Don Quixote followed nature, and being satisfied with his first sleep, did not solicit more. As for Sancho, he never wanted a second, for the first lasted him from night to morning, indicating a sound body and a mind free from care; but his master, being unable to sleep himself awakened him, saying, "I am amazed, Sancho, at the torpor of thy soul; it seems as if thou wert made of marble or brass, insensible of emotion or sentiment!...
Miguel de Cervantes
A statue lies hid in a block of marble, and the art of the statuary only clears away the superfluous matter and removes the rubbish. The figure is in the stone; the sculptor only finds it. What sculpture is to a block of marble, education is to a human soul. The philosopher, the saint, or the hero,--the wise, the good, or the great man,--very often lies hid and concealed in a plebeian, which a proper education might have disinterred, and have brought to light.
Those who will may raise monuments of marble to perpetuate the fame of heroes. Those who will may build memorial halls to remind those who shall gather there in after times what manhood could do and dare for right, and what high examples of virtue and valor have gone before them. But let us make our offering to the ever-living soul. Let us build our benefactions in the ever-growing heart, that they shall live and rise and spread in blessing beyond our sight, beyond the ken of man and beyond the touch of time.
Museums and art stores are also sources of pleasure and inspiration. Doubtless it will seem strange to many that the hand unaided by sight can feel action, sentiment, beauty in the cold marble; and yet it is true that I derive genuine pleasure from touching great works of art. As my finger tips trace line and curve, they discover the thought and emotion which the artist has portrayed.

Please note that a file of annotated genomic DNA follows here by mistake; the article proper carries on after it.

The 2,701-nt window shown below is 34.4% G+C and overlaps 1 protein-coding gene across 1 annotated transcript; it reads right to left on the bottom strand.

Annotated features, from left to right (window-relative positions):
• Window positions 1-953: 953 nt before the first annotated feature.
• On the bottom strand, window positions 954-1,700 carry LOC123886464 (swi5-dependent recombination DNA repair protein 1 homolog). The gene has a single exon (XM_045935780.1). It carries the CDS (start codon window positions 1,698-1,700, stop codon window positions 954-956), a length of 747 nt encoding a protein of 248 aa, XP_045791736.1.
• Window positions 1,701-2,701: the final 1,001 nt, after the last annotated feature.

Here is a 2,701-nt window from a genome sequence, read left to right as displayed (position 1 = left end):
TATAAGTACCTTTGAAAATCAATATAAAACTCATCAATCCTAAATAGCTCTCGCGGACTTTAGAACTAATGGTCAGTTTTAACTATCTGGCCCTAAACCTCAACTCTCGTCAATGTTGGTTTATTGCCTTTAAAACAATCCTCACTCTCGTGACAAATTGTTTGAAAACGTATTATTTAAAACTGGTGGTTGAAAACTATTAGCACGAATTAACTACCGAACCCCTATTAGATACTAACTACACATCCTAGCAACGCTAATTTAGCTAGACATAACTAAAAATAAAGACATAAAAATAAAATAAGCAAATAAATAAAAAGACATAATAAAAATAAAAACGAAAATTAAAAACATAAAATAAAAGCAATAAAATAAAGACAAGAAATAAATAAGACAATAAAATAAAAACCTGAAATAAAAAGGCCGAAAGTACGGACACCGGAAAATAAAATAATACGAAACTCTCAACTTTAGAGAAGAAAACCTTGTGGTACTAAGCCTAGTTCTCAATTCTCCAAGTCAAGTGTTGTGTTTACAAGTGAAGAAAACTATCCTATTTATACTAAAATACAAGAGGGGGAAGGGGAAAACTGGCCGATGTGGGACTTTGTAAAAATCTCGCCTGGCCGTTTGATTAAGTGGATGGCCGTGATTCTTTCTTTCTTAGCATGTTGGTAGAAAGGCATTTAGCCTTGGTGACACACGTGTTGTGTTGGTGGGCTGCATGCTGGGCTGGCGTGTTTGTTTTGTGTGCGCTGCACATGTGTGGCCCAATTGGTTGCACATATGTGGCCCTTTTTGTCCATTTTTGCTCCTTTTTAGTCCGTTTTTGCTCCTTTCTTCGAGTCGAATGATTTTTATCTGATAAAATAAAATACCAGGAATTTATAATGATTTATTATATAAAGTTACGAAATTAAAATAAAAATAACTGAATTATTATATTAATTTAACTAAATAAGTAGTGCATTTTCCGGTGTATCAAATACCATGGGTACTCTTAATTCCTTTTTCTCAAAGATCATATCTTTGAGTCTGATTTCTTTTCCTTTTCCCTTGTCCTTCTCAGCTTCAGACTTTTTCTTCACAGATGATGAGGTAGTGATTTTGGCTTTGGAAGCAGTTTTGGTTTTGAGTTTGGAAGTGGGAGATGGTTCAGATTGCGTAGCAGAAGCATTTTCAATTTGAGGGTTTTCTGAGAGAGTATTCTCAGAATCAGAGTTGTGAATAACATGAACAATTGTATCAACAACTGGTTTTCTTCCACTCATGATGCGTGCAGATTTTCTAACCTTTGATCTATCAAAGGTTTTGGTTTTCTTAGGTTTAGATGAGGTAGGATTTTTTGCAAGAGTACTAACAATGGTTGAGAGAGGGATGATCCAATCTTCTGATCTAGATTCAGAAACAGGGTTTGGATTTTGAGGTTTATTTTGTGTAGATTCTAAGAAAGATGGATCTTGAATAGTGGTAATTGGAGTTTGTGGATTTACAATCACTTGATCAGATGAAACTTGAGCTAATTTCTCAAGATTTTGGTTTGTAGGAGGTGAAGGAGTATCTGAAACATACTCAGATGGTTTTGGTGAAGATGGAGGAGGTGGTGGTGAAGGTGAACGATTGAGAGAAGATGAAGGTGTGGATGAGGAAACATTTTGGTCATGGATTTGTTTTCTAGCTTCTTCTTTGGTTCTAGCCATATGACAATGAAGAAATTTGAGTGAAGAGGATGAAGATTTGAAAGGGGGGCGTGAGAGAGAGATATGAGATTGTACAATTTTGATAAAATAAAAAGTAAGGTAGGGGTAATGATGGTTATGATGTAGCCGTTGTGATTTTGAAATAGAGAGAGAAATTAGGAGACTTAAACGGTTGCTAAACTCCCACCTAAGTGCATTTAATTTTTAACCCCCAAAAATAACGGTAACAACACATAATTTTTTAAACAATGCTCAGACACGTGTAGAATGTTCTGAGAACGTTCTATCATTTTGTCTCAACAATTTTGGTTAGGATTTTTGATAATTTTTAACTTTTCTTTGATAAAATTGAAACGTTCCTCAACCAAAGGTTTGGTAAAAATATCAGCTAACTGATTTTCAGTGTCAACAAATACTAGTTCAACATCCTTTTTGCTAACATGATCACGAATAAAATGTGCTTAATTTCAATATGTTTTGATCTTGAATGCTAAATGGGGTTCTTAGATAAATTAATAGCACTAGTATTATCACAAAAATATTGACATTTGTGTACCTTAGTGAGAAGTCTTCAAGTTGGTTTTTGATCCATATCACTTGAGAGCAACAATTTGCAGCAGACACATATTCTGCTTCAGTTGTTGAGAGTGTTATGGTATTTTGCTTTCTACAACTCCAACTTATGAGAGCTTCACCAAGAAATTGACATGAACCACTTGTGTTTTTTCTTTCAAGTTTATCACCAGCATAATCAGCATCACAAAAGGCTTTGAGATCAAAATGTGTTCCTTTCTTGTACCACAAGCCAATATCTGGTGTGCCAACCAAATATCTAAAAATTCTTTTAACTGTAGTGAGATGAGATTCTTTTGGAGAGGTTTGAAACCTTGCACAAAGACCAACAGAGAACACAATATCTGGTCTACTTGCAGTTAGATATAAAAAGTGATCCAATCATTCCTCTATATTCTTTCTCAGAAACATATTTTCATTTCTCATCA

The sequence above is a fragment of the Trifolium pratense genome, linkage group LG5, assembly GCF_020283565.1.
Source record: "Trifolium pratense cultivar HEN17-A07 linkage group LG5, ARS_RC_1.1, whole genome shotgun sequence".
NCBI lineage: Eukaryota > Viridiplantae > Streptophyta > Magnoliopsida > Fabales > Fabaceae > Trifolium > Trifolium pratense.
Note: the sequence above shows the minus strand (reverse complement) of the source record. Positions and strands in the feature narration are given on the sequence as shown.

I sometimes wonder if the hand is not more sensitive to the beauties of sculpture than the eye. I should think the wonderful rhythmical flow of lines and curves could be more subtly felt than seen. Be this as it may, I know that I can feel the heart-throbs of the ancient Greeks in their marble gods and goddesses.
Let men tremble to win the hand of woman, unless they win along with it the utmost passion of her heart! Else it may be their miserable fortune, when some mightier touch than their own may have awakened all her sensibilities, to be reproached even for the calm content, the marble image of happiness, which they will have imposed upon her as the warm reality.
If you see a wonderful archaic Greek marble object in a museum, it's not only that it's beautiful, but what comes to your mind is the fact that it's 2,600 or so years old, and it was done by a human being at that time who you have such a limited ability to grasp - and yet you have this enormous ability to grasp.
Others may fashion more smoothly images of bronze (I for one believe it), evoke living faces from marble, plead causes better, trace with a wand the wanderings of the heavens and foretell the rising of stars. But you, Roman, remember to rule the peoples with power (these will be your arts); impose the habit of peace, spare the vanquished and war down the proud!
Earth Is Enough. We men of Earth have here the stuff Of Paradise - we have enough! We need no other stones to build The Temple of the Unfulfilled - No other ivory for the doors - No other marble for the floors - No other cedar for the beam And dome of man's immortal dream. Here on the paths of every-day - Here on the common human way Is all the stuff the gods would take To build a Heaven, to mold and make New Edens. Ours is the stuff sublime To build Eternity in time!
I Pray Heaven to bestow the best of blessing on THIS HOUSE, and on All that shall hereafter Inhabit it. May none but honest and wise men ever rule under this roof! President Franklin D. Roosevelt had this lettered in gold in the marble over the fireplace in the State Dining Room of the White House. The quotation above follows the capitalization used in the inscription.
I don't want sunbursts and marble halls. I just want YOU. [....] Sunbursts and marble halls may be all very well, but there is more 'scope for imagination' without them. And as for the waiting, that doesn't matter. We'll just be happy, waiting and working for each other""and dreaming. Oh, dreams will be very sweet now.
Lucy Maud Montgomery
The central ideas of Christianity - an angry God and vicarious atonement - are contrary to every fact in nature, as also to the better aspirations of the human heart; they are, in our present stage of enlightenment, absurd, preposterous, and blasphemous propositions. Christians well know that the much-decorated statue of the Church, as it now stands, is not of pure chiseled marble, but of clay, cemented together by blood and tears and hardened in the fires of hatred and persecution. And still we hear the cry, 'The whole world for Christ'.